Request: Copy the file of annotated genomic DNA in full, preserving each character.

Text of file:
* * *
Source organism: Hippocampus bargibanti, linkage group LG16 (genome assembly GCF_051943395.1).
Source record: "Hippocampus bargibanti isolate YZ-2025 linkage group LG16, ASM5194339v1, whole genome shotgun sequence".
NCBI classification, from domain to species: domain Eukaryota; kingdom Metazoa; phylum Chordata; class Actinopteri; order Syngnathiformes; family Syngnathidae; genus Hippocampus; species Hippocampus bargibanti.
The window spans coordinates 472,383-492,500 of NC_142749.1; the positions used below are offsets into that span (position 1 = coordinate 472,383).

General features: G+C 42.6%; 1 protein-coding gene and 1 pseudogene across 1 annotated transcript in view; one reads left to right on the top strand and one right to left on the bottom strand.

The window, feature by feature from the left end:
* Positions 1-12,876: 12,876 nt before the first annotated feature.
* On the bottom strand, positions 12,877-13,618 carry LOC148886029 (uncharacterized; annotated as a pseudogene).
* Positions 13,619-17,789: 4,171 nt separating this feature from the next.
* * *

Source organism: Hippocampus bargibanti, linkage group LG16 (genome assembly GCF_051943395.1).
Source record: "Hippocampus bargibanti isolate YZ-2025 linkage group LG16, ASM5194339v1, whole genome shotgun sequence".
NCBI classification, from domain to species: domain Eukaryota; kingdom Metazoa; phylum Chordata; class Actinopteri; order Syngnathiformes; family Syngnathidae; genus Hippocampus; species Hippocampus bargibanti.
The window spans coordinates 472,383-492,500 of NC_142749.1; the positions used below are offsets into that span (position 1 = coordinate 472,383).

General features: G+C 42.6%; 1 protein-coding gene and 1 pseudogene across 1 annotated transcript in view; one reads left to right on the top strand and one right to left on the bottom strand.

The window, feature by feature from the left end:
* Positions 1-12,876: 12,876 nt before the first annotated feature.
* On the bottom strand, positions 12,877-13,618 carry LOC148886029 (uncharacterized; annotated as a pseudogene).
* Positions 13,619-17,789: 4,171 nt separating this feature from the next.